Power BI – License changes fallout

On the 3rd of May, Microsoft announced a few changes to the Power BI Service, and some new features, (see here). Since then we’ve fielded a large number of queries about it, and after talking to some of the Microsoft guys so have they. One mentioned that some of their customers had been quite angry.

Power BI Desktop –  No changes here, still free to use


Power BI Service Free – This has been the most annoying of changes for a lot of people, as you can no longer share dashboards. For any sharing you will need the Pro service. Before you could buy a small number of Pro licensees for your report developers, then have your report consumers use the free version. No longer, sorry, you have to have Pro. If you have Pro on the plus side at least your consumers will now be able to use items that use the Data Gateway, and Row Level Security, but for a number of small companies, the £72 per year, per user may be a bit to much.


Power BI Pro – No big changes here, a few tweaks, content packs will become Power BI Apps (Not to be confused with Power Apps) and Application work spaces. To do anything useful with Power BI you’ll need a Pro license.


Power BI Premium – The big change! From our own experience a blocker to large organisations was how to scale Power BI up and how to best use it. Another issue was the demand for some organisations to have Power BI on premise, this in a few ways address these. Rather it being based on licenses, the expected use is based on the metric of frequent and infrequent users, to ensure that they have a consistent level of service. The more users the more processing nodes/ram you’ll get. These nodes are also dedicated hardware, not the shared service that you would get with the Free and Pro service, eliminating the noisy neighbour, if one user of the service is giving a good hammering, you’ll not be affected. base prices are £3,100 per node. You’ll also get Power BI Report Server to deploy on premise, which would give you the ability to move workloads between the cloud and on premise parts. Maybe you have a busy report end month, move the relevant reports to the best suited service.


Power BI On Premise – This is now Power BI Report Server (PBRS), an extension to SSRS. Currently in SSRS 2016 Power BI on premise is in technical preview (TP), the full release will be coming in SQL Server 2017 due around the end Q2 early Q3 2017. The TP is limited to SSAS data sources for now, others will be added over time. One of the interesting features is that it will be updated at a quicker rate that say SSRS, even though it is a superset of SSRS, it is not that dependant on SSRS, so updates to PBRS will not affect your SSRS installation. Over the years some SSRS updates have changed the Report Server databases that are used in the background, but it looks like (for now) that it will not impact that.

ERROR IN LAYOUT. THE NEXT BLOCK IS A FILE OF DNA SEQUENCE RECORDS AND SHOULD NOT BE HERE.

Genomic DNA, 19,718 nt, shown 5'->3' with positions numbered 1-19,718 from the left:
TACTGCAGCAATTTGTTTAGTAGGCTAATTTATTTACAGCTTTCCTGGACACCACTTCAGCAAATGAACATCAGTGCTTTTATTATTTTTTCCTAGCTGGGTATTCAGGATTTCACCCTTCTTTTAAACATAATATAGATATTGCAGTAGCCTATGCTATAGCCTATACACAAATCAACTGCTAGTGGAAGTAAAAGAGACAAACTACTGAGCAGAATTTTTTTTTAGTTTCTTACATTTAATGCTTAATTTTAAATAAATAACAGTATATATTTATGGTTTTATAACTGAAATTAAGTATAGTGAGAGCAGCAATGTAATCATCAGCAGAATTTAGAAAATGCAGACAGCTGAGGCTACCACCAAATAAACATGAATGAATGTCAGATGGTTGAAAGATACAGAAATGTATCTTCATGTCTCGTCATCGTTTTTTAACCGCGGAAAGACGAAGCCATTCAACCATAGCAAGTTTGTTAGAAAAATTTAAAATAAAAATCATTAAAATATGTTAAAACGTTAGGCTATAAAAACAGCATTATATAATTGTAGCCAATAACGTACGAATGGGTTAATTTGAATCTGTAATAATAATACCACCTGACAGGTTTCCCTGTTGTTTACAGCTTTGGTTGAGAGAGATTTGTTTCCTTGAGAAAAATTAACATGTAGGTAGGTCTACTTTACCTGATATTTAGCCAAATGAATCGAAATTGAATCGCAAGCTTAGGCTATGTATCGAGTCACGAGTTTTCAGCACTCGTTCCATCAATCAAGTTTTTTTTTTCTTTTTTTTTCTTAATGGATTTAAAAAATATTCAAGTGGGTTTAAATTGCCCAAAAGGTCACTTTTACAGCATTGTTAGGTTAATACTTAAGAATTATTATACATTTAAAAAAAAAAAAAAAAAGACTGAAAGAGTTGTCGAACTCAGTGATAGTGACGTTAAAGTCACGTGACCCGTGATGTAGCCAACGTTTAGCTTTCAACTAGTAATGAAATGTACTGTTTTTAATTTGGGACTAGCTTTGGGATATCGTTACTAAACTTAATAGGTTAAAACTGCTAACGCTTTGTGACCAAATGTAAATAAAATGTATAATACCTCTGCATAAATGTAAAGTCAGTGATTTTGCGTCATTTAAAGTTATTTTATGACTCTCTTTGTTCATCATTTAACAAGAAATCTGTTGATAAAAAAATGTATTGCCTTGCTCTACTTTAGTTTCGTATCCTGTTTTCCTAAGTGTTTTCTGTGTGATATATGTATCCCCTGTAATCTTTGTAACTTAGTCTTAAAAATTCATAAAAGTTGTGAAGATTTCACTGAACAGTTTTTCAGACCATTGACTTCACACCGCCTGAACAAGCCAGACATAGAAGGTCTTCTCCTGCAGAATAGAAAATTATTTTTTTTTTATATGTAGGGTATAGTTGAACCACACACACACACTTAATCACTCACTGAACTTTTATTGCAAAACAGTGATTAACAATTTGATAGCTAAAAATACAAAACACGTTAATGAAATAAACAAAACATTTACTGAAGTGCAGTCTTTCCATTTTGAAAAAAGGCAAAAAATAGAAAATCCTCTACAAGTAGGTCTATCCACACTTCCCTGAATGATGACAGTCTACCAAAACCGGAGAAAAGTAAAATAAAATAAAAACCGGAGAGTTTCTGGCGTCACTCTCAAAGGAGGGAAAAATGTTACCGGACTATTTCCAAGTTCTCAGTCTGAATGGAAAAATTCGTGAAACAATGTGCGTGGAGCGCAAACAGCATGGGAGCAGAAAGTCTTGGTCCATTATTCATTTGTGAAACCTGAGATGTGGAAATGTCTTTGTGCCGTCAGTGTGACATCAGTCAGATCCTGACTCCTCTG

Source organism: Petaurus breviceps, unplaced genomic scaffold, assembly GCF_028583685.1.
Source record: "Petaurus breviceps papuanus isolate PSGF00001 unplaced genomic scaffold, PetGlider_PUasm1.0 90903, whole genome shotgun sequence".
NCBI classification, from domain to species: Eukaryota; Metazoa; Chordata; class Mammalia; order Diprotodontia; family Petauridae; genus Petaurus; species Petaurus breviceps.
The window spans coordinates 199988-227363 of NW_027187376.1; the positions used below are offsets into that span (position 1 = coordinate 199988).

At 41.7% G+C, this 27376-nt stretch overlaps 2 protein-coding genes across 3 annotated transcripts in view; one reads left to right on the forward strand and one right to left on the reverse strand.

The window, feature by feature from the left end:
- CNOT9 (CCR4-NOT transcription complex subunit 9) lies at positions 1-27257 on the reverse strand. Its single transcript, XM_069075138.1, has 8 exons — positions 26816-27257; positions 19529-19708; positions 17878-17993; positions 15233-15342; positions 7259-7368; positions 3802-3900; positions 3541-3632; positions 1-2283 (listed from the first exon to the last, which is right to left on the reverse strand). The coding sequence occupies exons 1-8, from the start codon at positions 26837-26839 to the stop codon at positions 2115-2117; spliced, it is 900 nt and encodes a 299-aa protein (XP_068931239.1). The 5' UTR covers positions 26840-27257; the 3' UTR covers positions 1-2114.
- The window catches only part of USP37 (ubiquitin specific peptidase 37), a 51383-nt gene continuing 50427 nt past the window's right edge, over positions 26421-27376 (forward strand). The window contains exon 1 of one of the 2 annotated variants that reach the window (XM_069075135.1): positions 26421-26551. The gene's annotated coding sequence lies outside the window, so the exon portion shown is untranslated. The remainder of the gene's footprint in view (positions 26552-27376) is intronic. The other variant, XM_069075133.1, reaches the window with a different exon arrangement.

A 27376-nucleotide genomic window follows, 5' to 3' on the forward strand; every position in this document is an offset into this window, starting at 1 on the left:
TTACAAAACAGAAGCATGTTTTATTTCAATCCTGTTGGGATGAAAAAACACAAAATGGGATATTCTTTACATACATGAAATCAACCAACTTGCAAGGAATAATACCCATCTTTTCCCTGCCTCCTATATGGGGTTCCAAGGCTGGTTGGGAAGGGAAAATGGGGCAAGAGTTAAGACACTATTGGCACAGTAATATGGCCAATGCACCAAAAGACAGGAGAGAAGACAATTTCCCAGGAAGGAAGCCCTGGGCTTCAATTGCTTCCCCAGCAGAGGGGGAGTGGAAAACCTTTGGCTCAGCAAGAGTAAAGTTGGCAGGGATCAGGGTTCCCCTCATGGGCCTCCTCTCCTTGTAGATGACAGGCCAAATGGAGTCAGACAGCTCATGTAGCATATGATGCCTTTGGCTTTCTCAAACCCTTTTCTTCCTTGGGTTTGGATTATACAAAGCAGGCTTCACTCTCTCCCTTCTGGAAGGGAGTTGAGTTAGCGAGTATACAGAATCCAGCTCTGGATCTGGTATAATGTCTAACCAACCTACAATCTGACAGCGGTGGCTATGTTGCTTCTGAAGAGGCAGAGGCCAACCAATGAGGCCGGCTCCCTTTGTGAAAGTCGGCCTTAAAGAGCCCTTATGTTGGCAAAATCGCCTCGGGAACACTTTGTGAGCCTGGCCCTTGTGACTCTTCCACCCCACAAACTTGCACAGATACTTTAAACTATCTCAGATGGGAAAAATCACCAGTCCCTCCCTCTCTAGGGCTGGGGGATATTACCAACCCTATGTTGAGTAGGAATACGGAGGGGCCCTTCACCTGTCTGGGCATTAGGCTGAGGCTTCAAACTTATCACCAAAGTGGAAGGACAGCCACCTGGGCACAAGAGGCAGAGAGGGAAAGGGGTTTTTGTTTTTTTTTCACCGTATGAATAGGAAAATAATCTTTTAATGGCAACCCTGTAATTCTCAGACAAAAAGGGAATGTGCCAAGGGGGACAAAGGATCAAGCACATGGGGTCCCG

You will either have to have Power BI Premium to run it, or SQL Server, Enterprise Edition, licensed on a per core basis, with Software Assurance. If you do deploy it via the SA method, you will still need a Power BI Pro licence to deploy reports. Consuming the deployed reports will not require a Power BI Pro licence



Power BI Embedded – This is also changing significantly, the Power BI Embedded API is being brought into the normal Power BI API, and will stop in June 2018. You’ll also need Power BI Premium to be able to use it, there is a lower pricing tier for just the new Embedded, around £2,500 per month, but of a number of customer who have been using the 3p per session method to create a reporting portal and applications, this will be coming to an end.


So to recap, to do anything you’ll need in some form of a Power BI Pro licence. Depending on the number of users, standard of service and budget, you’ll need Pro or Premium. However it is still priced competitively compared to Qlikview and Tableau, based on a per user. I think some organisations will be disappointed with the cost of hosting On Premise reporting and the current limitations, but hopefully the service will get better quickly as long as there is a demand.


One thing that will hit some people hard is the move of Power BI Embedded to Premium, number of projects we’ve done have used the service to create a application or portal that uses the Embedded API. Now you have to have Premium. What gets me is that MS have been showcasing Embedded on the Power BI Blog and other places, only to change it with no commercial alternative. £3,100 a month is a bit too much for those users. MS have had feed back from ISV’s and Partners and have said that they are looking into a more reasonable pricing tier, hopefully they can get that out soon as it requires a choice to be made if people need to rewrite their application to a different technology. 

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